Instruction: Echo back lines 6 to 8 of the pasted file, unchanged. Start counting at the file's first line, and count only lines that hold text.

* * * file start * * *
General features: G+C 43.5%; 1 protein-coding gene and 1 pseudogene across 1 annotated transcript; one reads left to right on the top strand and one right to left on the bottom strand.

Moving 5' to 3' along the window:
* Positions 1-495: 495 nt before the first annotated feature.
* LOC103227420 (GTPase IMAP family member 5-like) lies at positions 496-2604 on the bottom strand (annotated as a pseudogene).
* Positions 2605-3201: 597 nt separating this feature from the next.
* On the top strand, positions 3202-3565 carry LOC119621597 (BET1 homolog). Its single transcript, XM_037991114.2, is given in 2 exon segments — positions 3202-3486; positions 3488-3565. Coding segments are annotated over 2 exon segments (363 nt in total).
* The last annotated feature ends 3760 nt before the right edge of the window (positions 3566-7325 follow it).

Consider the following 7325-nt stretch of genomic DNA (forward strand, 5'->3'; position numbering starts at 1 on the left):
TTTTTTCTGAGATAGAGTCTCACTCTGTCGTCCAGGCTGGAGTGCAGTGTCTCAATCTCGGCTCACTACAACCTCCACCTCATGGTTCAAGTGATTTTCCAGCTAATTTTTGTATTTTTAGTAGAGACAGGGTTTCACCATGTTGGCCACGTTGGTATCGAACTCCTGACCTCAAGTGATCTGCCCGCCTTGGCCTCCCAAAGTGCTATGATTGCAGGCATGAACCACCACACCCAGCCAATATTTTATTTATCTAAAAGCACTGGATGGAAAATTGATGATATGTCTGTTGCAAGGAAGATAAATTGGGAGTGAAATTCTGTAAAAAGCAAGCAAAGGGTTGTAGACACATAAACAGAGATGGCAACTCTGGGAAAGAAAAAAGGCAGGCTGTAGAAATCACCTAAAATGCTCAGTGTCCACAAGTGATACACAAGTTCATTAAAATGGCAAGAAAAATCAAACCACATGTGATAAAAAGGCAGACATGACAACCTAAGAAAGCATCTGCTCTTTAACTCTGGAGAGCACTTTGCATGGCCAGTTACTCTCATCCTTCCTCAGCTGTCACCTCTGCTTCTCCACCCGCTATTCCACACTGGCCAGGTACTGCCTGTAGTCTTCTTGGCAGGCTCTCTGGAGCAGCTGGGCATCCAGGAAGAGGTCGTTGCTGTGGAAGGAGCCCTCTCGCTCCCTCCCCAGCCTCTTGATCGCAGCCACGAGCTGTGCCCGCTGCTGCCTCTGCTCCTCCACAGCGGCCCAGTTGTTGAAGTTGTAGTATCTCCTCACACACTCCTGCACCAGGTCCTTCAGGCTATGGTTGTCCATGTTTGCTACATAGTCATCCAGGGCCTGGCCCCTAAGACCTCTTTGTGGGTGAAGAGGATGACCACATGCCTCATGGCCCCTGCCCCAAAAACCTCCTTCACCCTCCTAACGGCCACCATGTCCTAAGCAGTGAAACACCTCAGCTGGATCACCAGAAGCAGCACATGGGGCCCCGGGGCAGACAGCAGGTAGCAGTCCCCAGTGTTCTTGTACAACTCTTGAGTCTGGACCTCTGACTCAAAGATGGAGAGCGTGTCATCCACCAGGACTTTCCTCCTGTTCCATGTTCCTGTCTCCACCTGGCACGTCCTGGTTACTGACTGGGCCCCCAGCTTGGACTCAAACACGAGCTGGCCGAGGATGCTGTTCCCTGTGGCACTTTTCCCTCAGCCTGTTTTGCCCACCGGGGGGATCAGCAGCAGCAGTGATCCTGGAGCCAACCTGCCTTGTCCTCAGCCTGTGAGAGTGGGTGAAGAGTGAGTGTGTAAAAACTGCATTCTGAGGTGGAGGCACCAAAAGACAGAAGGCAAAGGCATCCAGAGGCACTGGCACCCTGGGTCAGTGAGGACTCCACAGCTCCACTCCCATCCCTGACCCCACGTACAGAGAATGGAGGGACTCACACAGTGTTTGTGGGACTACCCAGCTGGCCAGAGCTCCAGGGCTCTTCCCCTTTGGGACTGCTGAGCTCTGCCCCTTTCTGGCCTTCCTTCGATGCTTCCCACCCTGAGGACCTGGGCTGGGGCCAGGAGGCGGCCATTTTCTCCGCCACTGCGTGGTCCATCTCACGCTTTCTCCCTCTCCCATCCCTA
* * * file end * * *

* On the top strand, positions 3202-3565 carry LOC119621597 (BET1 homolog). Its single transcript, XM_037991114.2, is given in 2 exon segments — positions 3202-3486; positions 3488-3565. Coding segments are annotated over 2 exon segments (363 nt in total).
* The last annotated feature ends 3760 nt before the right edge of the window (positions 3566-7325 follow it).

Consider the following 7325-nt stretch of genomic DNA (forward strand, 5'->3'; position numbering starts at 1 on the left):